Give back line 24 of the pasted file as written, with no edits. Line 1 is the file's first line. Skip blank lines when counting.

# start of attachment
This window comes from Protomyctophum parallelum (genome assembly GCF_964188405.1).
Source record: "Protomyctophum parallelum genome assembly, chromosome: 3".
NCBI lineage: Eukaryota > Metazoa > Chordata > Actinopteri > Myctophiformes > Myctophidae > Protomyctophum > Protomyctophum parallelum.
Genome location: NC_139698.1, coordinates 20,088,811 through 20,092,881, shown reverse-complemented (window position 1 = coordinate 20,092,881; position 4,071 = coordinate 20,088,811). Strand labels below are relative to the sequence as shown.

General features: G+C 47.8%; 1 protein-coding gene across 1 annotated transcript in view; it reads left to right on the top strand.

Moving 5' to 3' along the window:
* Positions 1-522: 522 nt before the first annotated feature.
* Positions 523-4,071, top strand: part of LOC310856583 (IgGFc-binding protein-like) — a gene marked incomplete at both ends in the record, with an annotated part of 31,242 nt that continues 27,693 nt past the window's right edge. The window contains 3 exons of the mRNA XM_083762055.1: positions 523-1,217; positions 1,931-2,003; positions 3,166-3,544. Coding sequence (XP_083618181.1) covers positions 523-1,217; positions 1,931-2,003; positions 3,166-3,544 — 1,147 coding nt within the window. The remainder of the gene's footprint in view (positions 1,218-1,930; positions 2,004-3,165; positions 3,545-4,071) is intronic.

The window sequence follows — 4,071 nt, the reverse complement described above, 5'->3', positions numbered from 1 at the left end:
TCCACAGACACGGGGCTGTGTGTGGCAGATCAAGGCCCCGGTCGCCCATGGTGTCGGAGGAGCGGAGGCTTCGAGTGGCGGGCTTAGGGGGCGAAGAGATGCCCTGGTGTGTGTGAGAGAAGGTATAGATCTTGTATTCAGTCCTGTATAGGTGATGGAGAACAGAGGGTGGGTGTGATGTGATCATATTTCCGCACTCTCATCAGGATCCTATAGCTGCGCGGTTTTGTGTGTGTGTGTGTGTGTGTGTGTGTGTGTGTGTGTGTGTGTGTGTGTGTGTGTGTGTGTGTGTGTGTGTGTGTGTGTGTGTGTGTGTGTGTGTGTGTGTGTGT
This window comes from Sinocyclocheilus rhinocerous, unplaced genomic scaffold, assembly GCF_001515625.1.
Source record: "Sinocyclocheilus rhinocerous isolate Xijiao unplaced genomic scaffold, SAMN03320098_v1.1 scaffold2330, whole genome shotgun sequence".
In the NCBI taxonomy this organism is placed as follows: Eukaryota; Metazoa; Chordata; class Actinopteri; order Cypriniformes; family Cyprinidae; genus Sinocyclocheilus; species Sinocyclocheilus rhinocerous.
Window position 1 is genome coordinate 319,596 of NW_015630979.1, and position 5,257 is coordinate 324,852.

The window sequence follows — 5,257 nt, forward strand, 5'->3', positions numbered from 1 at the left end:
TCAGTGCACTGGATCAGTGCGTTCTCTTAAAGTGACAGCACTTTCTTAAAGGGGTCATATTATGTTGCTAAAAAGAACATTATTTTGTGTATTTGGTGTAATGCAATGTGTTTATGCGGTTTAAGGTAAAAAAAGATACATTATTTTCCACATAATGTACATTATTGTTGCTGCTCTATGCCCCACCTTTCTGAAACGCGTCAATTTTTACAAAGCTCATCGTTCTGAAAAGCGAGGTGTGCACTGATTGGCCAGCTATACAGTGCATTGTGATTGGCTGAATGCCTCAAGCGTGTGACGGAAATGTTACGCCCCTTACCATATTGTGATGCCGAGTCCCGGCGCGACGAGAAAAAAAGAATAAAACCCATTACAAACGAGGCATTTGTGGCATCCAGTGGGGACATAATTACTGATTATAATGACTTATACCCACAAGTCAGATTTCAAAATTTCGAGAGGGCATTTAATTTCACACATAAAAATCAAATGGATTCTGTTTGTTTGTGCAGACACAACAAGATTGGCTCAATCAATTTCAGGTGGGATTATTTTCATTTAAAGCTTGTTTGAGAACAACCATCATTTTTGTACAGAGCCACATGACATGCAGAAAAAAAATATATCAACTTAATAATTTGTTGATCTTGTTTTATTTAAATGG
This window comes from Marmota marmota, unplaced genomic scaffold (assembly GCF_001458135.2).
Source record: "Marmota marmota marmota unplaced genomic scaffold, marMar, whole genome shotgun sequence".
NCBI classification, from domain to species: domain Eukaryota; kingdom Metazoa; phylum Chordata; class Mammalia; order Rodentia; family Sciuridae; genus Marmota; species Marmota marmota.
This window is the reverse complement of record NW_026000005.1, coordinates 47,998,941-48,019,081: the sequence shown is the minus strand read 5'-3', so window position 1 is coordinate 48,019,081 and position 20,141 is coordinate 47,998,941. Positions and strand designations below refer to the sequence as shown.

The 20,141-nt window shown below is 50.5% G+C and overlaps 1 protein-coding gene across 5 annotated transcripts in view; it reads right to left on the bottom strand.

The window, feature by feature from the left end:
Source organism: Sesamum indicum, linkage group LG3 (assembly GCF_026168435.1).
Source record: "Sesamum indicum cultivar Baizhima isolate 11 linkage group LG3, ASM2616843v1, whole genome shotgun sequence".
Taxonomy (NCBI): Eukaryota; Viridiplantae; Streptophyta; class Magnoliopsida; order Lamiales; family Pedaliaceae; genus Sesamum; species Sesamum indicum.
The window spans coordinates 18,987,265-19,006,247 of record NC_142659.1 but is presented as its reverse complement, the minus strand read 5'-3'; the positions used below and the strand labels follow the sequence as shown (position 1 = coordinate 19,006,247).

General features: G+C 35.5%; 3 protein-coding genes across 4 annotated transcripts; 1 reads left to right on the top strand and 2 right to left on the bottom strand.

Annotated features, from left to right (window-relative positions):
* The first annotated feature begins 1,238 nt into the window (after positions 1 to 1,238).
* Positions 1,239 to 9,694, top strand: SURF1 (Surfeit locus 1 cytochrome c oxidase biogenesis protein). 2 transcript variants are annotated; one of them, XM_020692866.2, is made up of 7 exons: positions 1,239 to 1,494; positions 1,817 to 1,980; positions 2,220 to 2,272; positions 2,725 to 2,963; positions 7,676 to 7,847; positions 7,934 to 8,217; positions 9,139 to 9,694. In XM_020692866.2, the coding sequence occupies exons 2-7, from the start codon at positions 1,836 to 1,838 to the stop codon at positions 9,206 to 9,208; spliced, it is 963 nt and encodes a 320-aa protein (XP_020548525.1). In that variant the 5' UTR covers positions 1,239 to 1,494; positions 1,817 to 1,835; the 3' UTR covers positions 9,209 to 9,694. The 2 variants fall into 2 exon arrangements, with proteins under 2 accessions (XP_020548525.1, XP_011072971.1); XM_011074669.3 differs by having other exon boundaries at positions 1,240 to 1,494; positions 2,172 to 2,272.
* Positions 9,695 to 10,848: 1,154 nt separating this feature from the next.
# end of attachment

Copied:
Source record: "Sesamum indicum cultivar Baizhima isolate 11 linkage group LG3, ASM2616843v1, whole genome shotgun sequence".